Abolishing the law enforcement not surprisingly leads to laws not being enforced. 

Seattle should be a cautionary tale:

For 23 days in June, about six blocks in the city’s Capitol Hill neighborhood were claimed by left-wing demonstrators and declared police-free. Protesters hailed it as liberation — from police oppression, from white supremacy — and a catalyst for a national movement.

In the wake of the killing of George Floyd by the Minneapolis police, the Black Lives Matter movement is calling to defund the police, arguing that the criminal justice system is inherently racist.

Leaders in many progressive cities are listening. In New York City, Mayor Bill de Blasio has announced a plan to shift $1 billion out of the police budget. The Minneapolis City Council is pitching a major reduction, and the Seattle City Council is pushing for a 50 percent cut to Police Department funding. (The mayor said that plan goes too far.)

Some even call for “abolishing the police” altogether and closing down precincts, which is what happened in Seattle.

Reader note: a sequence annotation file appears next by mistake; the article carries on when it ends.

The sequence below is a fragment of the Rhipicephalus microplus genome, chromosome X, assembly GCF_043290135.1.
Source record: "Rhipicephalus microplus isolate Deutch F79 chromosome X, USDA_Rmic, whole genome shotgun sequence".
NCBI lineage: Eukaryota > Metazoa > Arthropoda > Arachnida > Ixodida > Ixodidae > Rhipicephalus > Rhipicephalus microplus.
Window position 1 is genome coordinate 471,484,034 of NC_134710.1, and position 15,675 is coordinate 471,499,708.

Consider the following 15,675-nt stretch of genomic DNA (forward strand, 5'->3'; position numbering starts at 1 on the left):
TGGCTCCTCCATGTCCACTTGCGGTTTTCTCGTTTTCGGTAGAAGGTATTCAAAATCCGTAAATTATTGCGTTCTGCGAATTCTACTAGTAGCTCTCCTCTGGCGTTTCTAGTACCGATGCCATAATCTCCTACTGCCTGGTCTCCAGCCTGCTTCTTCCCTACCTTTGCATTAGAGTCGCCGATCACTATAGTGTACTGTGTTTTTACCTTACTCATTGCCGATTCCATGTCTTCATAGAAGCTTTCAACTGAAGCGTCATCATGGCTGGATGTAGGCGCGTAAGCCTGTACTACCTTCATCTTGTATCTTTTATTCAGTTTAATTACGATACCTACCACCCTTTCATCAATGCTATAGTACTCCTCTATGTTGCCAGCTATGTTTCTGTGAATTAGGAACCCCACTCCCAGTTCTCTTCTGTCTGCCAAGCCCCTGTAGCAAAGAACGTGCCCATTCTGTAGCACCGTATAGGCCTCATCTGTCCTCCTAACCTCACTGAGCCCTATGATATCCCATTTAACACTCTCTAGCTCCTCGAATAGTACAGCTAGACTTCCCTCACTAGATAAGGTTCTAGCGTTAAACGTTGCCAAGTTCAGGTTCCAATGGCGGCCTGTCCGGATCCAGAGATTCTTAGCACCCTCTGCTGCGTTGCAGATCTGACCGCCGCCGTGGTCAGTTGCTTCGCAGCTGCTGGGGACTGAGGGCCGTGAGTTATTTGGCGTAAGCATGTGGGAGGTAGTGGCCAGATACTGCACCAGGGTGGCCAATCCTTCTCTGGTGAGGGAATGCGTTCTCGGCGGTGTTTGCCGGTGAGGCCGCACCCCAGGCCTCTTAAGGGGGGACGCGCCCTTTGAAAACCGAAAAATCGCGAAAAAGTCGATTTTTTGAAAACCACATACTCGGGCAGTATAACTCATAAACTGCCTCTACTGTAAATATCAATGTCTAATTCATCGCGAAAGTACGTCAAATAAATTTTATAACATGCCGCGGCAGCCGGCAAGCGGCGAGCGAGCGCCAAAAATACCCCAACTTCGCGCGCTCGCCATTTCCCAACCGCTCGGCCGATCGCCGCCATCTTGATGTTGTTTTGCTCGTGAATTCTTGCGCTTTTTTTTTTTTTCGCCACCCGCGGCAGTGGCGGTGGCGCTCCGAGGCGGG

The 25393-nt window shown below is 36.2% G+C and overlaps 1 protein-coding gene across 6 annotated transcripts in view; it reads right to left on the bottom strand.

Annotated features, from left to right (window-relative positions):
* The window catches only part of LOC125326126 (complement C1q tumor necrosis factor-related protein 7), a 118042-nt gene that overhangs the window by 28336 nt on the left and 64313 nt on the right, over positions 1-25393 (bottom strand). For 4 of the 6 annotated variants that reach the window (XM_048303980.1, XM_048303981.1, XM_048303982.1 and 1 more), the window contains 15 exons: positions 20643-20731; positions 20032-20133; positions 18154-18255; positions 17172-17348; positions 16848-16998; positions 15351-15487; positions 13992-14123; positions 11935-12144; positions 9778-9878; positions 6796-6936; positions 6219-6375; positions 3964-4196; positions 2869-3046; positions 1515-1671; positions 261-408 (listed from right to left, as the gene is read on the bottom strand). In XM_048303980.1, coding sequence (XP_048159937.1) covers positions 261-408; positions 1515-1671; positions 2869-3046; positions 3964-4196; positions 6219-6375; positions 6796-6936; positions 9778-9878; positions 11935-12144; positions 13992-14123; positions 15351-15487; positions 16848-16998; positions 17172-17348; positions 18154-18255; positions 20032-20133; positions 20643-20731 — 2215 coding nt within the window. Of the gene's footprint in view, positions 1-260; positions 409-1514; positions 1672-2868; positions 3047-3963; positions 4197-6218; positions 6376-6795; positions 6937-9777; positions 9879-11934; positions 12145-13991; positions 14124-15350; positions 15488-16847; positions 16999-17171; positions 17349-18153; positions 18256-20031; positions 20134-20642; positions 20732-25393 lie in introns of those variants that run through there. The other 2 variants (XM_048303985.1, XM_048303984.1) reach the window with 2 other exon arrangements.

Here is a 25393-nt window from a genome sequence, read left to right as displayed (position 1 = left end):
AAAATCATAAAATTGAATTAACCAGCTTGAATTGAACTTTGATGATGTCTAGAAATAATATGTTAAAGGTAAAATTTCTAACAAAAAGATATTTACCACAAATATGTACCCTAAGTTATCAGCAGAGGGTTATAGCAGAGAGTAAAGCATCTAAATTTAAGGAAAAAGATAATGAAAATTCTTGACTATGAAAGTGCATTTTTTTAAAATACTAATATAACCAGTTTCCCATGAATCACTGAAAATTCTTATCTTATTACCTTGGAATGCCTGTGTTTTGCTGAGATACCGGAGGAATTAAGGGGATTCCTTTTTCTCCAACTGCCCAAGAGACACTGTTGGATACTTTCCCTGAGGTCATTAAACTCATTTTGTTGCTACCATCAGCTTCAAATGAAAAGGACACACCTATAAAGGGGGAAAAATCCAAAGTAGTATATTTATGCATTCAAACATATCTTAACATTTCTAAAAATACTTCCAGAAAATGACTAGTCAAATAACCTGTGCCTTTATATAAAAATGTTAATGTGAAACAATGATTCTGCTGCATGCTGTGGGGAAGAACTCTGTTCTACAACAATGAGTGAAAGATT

That has left small-business owners as lonely voices in progressive areas, arguing that police officers are necessary and that cities cannot function without a robust public safety presence. In Minneapolis, Seattle and Portland, Ore., many of those business owners consider themselves progressive, and in interviews they express support for the Black Lives Matter movement. But they also worry that their businesses, already debilitated by the coronavirus pandemic, will struggle to survive if police departments and city governments cannot protect them.

Business cannot survive without law enforcement. There are too many people who think stealing or vandalism is okay or justified by their philosophy (whether it be anarchy or systemic racism or something else). Every well-run business accounts for “shrinkage” which is an accounting term for stolen inventory, shoplifted items, etc. No business can prepare for the level shrinkage that comes from looters or rioters. 

Armed citizen patrols, including some that sounds like a protection racket, harken to the days of the Wild West and an era of so-called “Vigilante Justice.” (I hardly need add that “justice” needs no modifier here.) It’s no surprise that Seattle’s police-free zone descended into murderous violence and chaos.

Police reform is needed in many places across the United States. Something like Eugene, Oregon’s CAHOOTS model looks very promising since it unburdens police from many of the social, non-law enforcement tasks they’re frequently called in to handle. We need to be very clear, though: Law enforcement, like laws themselves, is absolutely essential to a functioning society.